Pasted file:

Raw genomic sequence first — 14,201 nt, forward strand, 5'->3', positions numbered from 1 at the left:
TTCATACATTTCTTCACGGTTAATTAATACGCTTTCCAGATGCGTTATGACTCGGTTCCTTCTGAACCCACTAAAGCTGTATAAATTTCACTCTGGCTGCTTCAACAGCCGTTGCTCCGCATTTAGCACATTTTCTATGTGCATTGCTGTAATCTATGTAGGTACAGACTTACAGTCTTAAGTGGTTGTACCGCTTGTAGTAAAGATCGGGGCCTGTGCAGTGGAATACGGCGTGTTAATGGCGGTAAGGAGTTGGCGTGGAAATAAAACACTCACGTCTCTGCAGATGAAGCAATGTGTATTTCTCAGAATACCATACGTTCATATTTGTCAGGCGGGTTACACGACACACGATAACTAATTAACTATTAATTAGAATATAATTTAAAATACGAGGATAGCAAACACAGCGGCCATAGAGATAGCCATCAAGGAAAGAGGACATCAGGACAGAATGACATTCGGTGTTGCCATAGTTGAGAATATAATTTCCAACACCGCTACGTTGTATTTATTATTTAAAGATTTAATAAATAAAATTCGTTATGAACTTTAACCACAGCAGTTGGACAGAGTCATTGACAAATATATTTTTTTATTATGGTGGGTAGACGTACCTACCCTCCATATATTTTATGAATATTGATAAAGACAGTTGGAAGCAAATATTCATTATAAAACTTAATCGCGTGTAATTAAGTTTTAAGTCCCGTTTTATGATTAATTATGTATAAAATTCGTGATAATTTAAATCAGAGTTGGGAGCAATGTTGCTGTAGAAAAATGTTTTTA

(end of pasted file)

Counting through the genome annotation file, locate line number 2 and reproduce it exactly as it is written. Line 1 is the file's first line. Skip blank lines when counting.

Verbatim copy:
TTCATACATTTCTTCACGGTTAATTAATACGCTTTCCAGATGCGTTATGACTCGGTTCCTTCTGAACCCACTAAAGCTGTATAAATTTCACTCTGGCTGCTTCAACAGCCGTTGCTCCGCATTTAGCACATTTTCTATGTGCATTGCTGTAATCTATGTAGGTACAGACTTACAGTCTTAAGTGGTTGTACCGCTTGTAGTAAAGATCGGGGCCTGTGCAGTGGAATACGGCGTGTTAATGGCGGTAAGGAGTTGGCGTGGAAATAAAACACTCACGTCTCTGCAGATGAAGCAATGTGTATTTCTCAGAATACCATACGTTCATATTTGTCAGGCGGGTTACACGACACACGATAACTAATTAACTATTAATTAGAATATAATTTAAAATACGAGGATAGCAAACACAGCGGCCATAGAGATAGCCATCAAGGAAAGAGGACATCAGGACAGAATGACATTCGGTGTTGCCATAGTTGAGAATATAATTTCCAACACCGCTACGTTGTATTTATTATTTAAAGATTTAATAAATAAAATTCGTTATGAACTTTAACCACAGCAGTTGGACAGAGTCATTGACAAATATATTTTTTTATTATGGTGGGTAGACGTACCTACCCTCCATATATTTTATGAATATTGATAAAGACAGTTGGAAGCAAATATTCATTATAAAACTTAATCGCGTGTAATTAAGTTTTAAGTCCCGTTTTATGATTAATTATGTATAAAATTCGTGATAATTTAAATCAGAGTTGGGAGCAATGTTGCTGTAGAAAAATGTTTTTA